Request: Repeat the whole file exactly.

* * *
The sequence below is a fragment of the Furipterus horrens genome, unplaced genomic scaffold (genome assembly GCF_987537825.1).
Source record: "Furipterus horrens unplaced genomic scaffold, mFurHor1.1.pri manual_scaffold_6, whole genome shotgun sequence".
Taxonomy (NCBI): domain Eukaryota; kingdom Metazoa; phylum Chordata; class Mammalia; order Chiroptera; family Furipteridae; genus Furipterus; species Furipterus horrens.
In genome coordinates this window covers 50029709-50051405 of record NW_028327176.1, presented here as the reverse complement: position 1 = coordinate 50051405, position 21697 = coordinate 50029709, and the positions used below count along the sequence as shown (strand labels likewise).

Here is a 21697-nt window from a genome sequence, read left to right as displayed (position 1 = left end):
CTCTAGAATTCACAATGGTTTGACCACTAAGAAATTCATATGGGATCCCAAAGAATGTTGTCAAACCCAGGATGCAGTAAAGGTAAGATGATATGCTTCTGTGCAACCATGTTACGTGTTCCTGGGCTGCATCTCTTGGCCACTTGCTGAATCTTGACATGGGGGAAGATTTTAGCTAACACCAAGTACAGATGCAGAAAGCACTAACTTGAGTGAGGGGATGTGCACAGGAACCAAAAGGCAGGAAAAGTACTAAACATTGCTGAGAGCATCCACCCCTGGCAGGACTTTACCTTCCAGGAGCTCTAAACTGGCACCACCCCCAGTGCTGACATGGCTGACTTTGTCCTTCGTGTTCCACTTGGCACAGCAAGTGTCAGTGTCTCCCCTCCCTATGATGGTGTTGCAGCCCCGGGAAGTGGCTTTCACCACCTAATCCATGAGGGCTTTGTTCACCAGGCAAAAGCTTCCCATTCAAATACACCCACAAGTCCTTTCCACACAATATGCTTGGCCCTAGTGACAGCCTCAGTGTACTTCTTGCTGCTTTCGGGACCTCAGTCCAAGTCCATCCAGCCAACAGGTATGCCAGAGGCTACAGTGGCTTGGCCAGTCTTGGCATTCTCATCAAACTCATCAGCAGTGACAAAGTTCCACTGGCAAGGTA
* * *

The sequence below is a fragment of the Furipterus horrens genome, unplaced genomic scaffold (genome assembly GCF_987537825.1).
Source record: "Furipterus horrens unplaced genomic scaffold, mFurHor1.1.pri manual_scaffold_6, whole genome shotgun sequence".
Taxonomy (NCBI): domain Eukaryota; kingdom Metazoa; phylum Chordata; class Mammalia; order Chiroptera; family Furipteridae; genus Furipterus; species Furipterus horrens.
In genome coordinates this window covers 50029709-50051405 of record NW_028327176.1, presented here as the reverse complement: position 1 = coordinate 50051405, position 21697 = coordinate 50029709, and the positions used below count along the sequence as shown (strand labels likewise).

Here is a 21697-nt window from a genome sequence, read left to right as displayed (position 1 = left end):
CTCTAGAATTCACAATGGTTTGACCACTAAGAAATTCATATGGGATCCCAAAGAATGTTGTCAAACCCAGGATGCAGTAAAGGTAAGATGATATGCTTCTGTGCAACCATGTTACGTGTTCCTGGGCTGCATCTCTTGGCCACTTGCTGAATCTTGACATGGGGGAAGATTTTAGCTAACACCAAGTACAGATGCAGAAAGCACTAACTTGAGTGAGGGGATGTGCACAGGAACCAAAAGGCAGGAAAAGTACTAAACATTGCTGAGAGCATCCACCCCTGGCAGGACTTTACCTTCCAGGAGCTCTAAACTGGCACCACCCCCAGTGCTGACATGGCTGACTTTGTCCTTCGTGTTCCACTTGGCACAGCAAGTGTCAGTGTCTCCCCTCCCTATGATGGTGTTGCAGCCCCGGGAAGTGGCTTTCACCACCTAATCCATGAGGGCTTTGTTCACCAGGCAAAAGCTTCCCATTCAAATACACCCACAAGTCCTTTCCACACAATATGCTTGGCCCTAGTGACAGCCTCAGTGTACTTCTTGCTGCTTTCGGGACCTCAGTCCAAGTCCATCCAGCCAACAGGTATGCCAGAGGCTACAGTGGCTTGGCCAGTCTTGGCATTCTCATCAAACTCATCAGCAGTGACAAAGTTCCACTGGCAAGGTA